The script remains unaltered. Every other thing — coaches, administrators, players, et al — has changed, but not the trauma of last minute defeats for India.
The displays in the current hockey World Cup only testify to this.
India lost to Belgium and England from a position of strength.
The 2-3 reverse against Belgium came less than half a minute before the final whistle. It was a repeat against England on Monday.
How frustrating these verdicts are for the coaches and to the millions of viewers cannot be described.Incomprehensible
It is still incomprehensible why it occurs with unfailing regularity regardless of who is at the helm of coaching.
Is it from lack of fitness, stamina, psychological mind warp, or sheer absence of a plan to cope with the last minute pressure?
India was anything but impressive against Belgium.
Despite this it managed to equalise, forge ahead, and then concede one to level.
But it was winkled out 47 seconds from finish. For the major part,
India was overwhelmed by the Belgians’ pace, precision and persistence.
The gutsy Sreejesh along with Raghunath and Sardar kept the opponents at bay.
India’s attack was rarely in the picture. It has been a flop in both matches.
The forwards appear nowhere near the class to be in this high voltage competition. Sunil’s approach makes one wonder how he made the grade.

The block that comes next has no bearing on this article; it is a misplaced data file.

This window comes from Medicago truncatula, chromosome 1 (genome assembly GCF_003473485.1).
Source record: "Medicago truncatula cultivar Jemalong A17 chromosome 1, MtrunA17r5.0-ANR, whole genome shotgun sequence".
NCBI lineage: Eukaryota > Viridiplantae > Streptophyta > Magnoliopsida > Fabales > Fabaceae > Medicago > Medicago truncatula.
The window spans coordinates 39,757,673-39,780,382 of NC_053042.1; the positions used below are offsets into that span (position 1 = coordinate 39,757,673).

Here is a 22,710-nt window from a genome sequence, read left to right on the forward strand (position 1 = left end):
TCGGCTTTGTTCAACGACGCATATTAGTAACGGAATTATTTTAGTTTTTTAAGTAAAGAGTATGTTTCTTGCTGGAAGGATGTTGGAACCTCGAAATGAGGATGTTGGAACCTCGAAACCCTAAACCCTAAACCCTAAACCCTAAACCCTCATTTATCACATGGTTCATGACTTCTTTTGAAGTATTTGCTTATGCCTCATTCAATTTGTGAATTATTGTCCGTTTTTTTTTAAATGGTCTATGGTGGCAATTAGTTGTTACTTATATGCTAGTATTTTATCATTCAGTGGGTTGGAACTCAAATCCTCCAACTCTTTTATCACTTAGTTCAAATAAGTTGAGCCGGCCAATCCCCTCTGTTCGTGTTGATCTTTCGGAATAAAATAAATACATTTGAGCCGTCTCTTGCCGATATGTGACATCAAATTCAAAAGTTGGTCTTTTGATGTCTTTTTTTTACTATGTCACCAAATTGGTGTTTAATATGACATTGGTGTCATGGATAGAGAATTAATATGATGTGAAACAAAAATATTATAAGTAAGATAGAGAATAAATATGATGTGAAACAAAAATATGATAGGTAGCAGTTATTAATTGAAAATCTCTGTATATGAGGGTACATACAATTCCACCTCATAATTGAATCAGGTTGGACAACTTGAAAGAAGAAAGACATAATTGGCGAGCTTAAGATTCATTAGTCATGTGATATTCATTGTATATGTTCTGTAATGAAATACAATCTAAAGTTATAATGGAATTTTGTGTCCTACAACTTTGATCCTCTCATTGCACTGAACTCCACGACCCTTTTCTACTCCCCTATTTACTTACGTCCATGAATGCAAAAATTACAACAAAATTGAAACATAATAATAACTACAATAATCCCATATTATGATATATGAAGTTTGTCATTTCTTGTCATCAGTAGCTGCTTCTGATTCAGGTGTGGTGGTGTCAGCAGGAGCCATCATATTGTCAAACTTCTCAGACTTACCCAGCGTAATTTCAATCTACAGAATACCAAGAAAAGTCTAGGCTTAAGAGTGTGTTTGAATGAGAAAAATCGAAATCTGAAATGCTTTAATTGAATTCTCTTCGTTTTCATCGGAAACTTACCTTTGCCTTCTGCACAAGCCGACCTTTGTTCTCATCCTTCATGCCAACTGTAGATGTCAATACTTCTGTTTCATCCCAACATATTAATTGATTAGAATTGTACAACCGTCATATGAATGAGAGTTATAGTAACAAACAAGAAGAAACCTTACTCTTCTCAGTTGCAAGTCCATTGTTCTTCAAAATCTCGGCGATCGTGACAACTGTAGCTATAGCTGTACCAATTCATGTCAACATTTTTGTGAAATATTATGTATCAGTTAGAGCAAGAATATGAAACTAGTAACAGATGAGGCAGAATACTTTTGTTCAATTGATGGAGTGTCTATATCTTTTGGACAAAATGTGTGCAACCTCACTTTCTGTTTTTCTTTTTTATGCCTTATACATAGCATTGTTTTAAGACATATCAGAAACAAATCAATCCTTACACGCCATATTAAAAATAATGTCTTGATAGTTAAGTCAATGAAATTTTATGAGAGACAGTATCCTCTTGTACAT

Everyone speaks of Mandeep Singh in an adulatory refrain. But he plays more by instinct than with intelligence or imagination.
Overall, the lacklustre frontline has caused enormous damage.
Added to this comes the poor penalty corner conversion. India made a hash of a handful against England.
Rupinderpal Singh regarded as the best flicker was neither confident nor accurate.Giant leap
Predictably, only a giant leap in the forthcoming matches against Spain, Malaysia and Australia can keep India afloat. Full points against Spain and Malaysia lie within the realm of possibility given their showing so far.
The defending champion Australia has steamrolled Malaysia and Spain. Nothing seems to be in its way to reach the top in Pool ‘A’.
The spectre of the 1986 World Cup in Willesden (London) and the 2012 Olympics (London) where India finished 12th flickers across the mind from the way this edition is shaping for India.
Every enthusiast is striving hard to resist such thoughts as the team lines up to take on Spain on June 5.